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Category archives: Movie

Kings of Pastry and Boiling Point

Do you want to drool over some super delicious-looking pastries and cakes?

Or do you want to see the inner workings of highly-skilled French pastry chefs?

If you say yes to any of these questions, then Kings of Pastry may be the documentary for you!


This film was about the pastry section of the once every four-year Meilleur Ouvrier de France competition, open for all ambitious pastry chefs who want the title of the best craftsmen in France.

The Meilleur Ouvrier de France is a French government-recognized honor for not only pastry chefs, but clockmakers, glassmakers, wood workers, hairdressers to name a few, out of the 15 categories of skills that can be awarded at this highest honor.

In short, they referred to this honor as MOF, and apparently it is a prosecutable offense in France if one was caught impersonating as MOF.

Sixteen finalists are selected every four years, and this documentary followed three of them, with one of them particularly at length since he is one the faculty members of the French Pastry School in Chicago.

In the Greater Seattle area, we have pastry chefs from Crumble and Flake and Midori who graduated from this prestige pastry school.

Scenes after scenes of the amazing pull sugar sculptures, mini mouth-watering pastries, chocolates, lollipops and cakes, I was ooing and ahhing a lot. Continue reading →

Parfait and Food Chain

Just released in Netflix, I was expecting to watch a movie on the usual food related subjects such as animal mistreatment, environmental damages, unhealthy American diet and neglect from agriculture etc.

I was pleasantly surprised that this documentary was about the social impact on people, specifically farm workers.

It was about the historic exploitation of different migrant farm worker group, and the documentary gave an overview of the current supply chain structure that had perpetuated this exploitation.

The tomato industry was the focus for this movie, but problems existed all across our different agricultural products including grape harvesting for California vineyards.

Continue reading →

Fed Up and Sweet Potato Chili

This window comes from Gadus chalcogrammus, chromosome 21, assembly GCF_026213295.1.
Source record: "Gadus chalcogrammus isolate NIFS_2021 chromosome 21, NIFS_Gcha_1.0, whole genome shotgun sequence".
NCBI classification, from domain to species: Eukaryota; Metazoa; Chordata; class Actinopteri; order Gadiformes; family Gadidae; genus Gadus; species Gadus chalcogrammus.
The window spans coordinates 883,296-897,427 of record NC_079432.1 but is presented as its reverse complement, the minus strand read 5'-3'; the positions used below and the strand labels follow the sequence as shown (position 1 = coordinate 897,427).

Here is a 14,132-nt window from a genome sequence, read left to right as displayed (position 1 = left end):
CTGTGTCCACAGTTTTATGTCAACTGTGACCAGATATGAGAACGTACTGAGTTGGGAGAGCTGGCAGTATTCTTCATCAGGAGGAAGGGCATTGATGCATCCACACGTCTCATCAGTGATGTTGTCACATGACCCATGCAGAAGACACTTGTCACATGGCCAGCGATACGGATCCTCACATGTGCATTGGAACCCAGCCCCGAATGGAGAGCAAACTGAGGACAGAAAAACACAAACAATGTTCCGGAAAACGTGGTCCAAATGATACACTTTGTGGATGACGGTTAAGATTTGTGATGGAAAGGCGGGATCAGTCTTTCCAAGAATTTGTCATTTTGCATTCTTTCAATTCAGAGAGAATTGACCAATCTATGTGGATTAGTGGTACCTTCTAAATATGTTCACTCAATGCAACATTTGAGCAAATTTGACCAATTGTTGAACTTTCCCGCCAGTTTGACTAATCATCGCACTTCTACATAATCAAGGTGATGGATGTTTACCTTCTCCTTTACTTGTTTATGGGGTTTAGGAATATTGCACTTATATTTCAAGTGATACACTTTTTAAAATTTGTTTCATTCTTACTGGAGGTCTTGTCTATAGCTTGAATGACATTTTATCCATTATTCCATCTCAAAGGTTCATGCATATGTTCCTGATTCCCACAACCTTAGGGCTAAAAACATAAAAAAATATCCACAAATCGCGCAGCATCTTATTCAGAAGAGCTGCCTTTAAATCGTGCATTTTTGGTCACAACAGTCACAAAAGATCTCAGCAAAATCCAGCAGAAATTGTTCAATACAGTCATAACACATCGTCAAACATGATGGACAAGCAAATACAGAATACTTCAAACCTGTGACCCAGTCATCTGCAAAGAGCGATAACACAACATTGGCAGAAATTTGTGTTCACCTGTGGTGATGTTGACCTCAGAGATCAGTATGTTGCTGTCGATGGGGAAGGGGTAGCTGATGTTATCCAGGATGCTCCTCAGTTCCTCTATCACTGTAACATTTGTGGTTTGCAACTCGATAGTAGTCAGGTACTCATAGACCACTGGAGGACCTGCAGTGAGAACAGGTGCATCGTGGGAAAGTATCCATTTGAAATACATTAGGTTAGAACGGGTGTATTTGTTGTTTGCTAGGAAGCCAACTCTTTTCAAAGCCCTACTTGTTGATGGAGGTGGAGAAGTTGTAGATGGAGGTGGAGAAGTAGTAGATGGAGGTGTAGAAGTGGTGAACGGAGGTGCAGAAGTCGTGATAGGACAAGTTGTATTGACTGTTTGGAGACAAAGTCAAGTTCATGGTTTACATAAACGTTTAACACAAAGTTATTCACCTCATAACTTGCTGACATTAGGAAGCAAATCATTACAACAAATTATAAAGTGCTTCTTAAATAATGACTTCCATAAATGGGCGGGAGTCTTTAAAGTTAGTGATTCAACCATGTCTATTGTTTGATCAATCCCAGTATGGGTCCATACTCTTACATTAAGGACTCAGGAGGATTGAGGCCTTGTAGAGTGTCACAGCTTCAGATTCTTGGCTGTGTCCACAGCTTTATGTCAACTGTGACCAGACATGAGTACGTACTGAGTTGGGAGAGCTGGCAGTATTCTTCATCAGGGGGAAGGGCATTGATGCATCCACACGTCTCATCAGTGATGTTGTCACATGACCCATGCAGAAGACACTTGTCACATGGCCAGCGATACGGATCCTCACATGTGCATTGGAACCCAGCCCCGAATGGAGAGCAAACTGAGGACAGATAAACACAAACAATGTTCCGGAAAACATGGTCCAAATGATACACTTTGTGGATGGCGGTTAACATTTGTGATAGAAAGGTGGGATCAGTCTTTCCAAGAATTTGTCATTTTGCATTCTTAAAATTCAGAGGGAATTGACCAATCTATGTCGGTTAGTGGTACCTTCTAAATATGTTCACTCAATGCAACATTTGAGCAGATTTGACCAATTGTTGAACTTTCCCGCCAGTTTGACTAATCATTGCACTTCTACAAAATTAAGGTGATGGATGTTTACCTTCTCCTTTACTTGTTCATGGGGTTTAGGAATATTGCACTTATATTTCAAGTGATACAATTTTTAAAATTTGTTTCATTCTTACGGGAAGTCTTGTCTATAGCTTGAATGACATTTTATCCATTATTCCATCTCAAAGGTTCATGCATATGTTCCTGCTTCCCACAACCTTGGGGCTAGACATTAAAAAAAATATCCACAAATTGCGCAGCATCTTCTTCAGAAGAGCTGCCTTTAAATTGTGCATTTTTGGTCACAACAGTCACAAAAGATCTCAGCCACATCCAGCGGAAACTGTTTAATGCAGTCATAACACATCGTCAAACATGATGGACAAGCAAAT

This food documentary was narrated by Katie Couric.

Her soothing voice guided us along a scary journey following 3 teenagers who were morbidly obese.

The solution to weight loss in America had been exercising, yet there was rarely any mention in governmental policy to change what we eat.

Film maker brought up the known fact that the food companies and industry were to blame with their continuous and inexhaustible advertising campaign on unhealthy food such as sugared cereal, sodas and convenient process food.

The food companies were compared to the tobacco companies in the way they used to advertise, and their refusal to admit potential health problems caused by cigarettes and tobacco. Sugary foods were all around us at check out counters in stores, and added in many processed food. Continue reading →

Sushi: The Global Catch and Il Corvo

Sushi: The Global Catch

The documentary presented the dilemma caused by increasing popularity of sushi around the world.

The first third to half of the movie was a little unfocused: started with interviews with famous sushi chefs in Japan and sushi chef apprenticeship; Tsukiji fish market auction and interviews with the auctioneers;  how the fish wholesaler picked fish, their skills and knowledge.

There was a part about traditional knife making; and a part on the history of Japanese Airlines when they used to import fish to Japan for sushi because they were carrying empty cargo back to Japan from foreign destinations.

The movie also followed fishermen, showcasing the different fishing method: line versus net.

From there on, the movie finally landed in the discussion of overfishing blue fin tuna, and its effect on the ecosystem.

There was the attempt internationally to limit tuna fishing but unfortunately seemed like the policing ability was low so illegal fishing were still prevalent.

There were interviews with entrepreneur farming blue fin tuna in the ocean using baby blue fin tuna, making the argument that it was more sustainable than current fishing practice.

However, this method did not address the fact that baby fish were still required and the fish were not living in their natural state and environment as they were netted or caged in.

Continue reading →